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5 March 2018
(First published in UCAN and reproduced with permission)
We Catholics believe the frequent reception of the Eucharistic bread, which is transformed into the body of Christ at the altar of Mass, enhances our spiritual health. But this enhancement is subject to certain conditions, just as material food to benefit our physical health is subject to what we eat and how we eat it. Without fulfilling the essential conditions, the reception of the Eucharist alone will not provide us the "abundance of life" (Jn.10:10) that Jesus has destined for us. There are similarities between the Eucharist and the material food we eat.
As a theologically trained Catholic mother, I see the dining table as having the innate capacity to enhance the Eucharistic experience. The merging of the two tables, as Jesus did on Maundy Thursday, will help us experience wholeness. It will enhance our dining table and build us into people who are socially and spiritually healthy.
Indian Catholic Priest Susai Kannu offers The Holy Eucharist during the Mass of the Lord's Supper celebrated as Maundy Thursday service at St. Anthony's Church in Hyderabad on March 24, 2016. The ceremony commemorates the symbolic example of Jesus Christ washing the feet of his apostles at the Lord's Supper on the eve of his crucifixion. (Photo by AFP/Noah Seelam)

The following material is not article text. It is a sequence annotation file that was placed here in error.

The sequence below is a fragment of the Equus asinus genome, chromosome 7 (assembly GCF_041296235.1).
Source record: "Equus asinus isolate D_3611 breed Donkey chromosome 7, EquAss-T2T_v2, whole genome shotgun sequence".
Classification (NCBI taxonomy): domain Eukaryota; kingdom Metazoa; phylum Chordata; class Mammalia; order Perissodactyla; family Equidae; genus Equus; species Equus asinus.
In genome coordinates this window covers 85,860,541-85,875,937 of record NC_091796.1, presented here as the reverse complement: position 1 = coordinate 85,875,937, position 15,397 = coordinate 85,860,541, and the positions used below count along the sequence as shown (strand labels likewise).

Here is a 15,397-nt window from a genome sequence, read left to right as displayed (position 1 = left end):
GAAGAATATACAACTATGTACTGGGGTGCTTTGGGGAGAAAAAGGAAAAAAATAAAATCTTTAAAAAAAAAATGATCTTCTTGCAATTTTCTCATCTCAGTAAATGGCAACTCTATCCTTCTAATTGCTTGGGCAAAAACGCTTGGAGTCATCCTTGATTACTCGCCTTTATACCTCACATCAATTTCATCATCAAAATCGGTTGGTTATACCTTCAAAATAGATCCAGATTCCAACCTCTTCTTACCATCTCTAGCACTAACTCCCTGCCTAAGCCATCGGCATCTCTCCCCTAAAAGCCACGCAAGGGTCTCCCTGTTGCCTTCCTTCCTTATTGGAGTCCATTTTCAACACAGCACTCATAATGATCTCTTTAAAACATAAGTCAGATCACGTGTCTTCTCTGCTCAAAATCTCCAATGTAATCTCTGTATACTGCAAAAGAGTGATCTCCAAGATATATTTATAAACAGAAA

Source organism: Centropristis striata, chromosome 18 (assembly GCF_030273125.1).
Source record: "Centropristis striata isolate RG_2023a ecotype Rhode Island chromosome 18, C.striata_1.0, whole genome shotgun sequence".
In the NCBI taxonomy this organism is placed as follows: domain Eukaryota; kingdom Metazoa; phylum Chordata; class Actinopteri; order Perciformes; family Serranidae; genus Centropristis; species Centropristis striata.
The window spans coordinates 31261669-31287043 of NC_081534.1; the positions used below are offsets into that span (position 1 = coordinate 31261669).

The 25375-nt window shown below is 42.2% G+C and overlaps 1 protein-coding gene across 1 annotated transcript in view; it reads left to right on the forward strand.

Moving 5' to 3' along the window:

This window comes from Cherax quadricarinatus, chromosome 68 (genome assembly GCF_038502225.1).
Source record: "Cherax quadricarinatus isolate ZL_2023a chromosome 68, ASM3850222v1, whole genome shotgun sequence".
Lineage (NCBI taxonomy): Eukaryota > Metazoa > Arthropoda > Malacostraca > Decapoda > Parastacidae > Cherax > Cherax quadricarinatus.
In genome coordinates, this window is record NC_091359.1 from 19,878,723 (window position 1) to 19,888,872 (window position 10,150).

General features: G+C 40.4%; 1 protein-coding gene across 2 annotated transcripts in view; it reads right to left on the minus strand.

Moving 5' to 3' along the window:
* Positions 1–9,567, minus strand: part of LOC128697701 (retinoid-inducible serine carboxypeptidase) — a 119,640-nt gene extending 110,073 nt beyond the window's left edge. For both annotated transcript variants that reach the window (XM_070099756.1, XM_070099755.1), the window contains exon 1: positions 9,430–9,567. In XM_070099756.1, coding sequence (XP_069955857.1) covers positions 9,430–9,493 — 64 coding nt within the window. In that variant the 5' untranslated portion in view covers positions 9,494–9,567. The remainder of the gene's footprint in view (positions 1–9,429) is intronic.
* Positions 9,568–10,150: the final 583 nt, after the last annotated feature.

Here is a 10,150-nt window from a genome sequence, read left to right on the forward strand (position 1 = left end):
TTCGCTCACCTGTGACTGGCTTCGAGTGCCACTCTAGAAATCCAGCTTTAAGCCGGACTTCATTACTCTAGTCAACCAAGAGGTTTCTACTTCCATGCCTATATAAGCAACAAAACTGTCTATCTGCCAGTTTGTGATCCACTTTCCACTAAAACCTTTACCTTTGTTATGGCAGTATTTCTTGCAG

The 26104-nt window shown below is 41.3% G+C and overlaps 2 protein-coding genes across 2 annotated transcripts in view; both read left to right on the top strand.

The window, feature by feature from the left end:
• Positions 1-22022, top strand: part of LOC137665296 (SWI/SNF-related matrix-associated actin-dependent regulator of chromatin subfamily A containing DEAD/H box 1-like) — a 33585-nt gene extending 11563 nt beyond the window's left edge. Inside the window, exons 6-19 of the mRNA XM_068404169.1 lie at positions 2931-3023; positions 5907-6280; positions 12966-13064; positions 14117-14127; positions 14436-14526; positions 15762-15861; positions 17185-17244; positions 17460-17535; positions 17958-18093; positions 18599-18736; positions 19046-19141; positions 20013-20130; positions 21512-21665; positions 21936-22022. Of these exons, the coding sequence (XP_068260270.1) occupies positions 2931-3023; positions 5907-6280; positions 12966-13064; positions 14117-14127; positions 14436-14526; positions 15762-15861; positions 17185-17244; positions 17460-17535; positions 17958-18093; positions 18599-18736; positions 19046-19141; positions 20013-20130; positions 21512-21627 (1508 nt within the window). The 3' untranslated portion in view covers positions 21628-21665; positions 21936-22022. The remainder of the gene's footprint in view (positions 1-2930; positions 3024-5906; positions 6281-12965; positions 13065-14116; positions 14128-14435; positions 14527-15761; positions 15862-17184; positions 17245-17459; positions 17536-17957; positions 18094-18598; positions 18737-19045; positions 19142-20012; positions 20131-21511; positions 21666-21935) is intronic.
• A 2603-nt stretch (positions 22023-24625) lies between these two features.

Jesus celebrated the first Eucharistic meal with his disciples at the dining table on the feast of the Passover, when families gather to share a meal in the Jewish tradition. It comprises certain rituals but remains at heart a family meal. Great emphasis is placed on the food and what it symbolizes. Jesus raised the meal to a spiritual fellowship experience when he broke a single piece of bread — his body — and called his disciples to take a piece from it and eat it; and drink from the same cup of wine — his blood. As such he invited his disciples to sacrifice themselves for others, just as he did.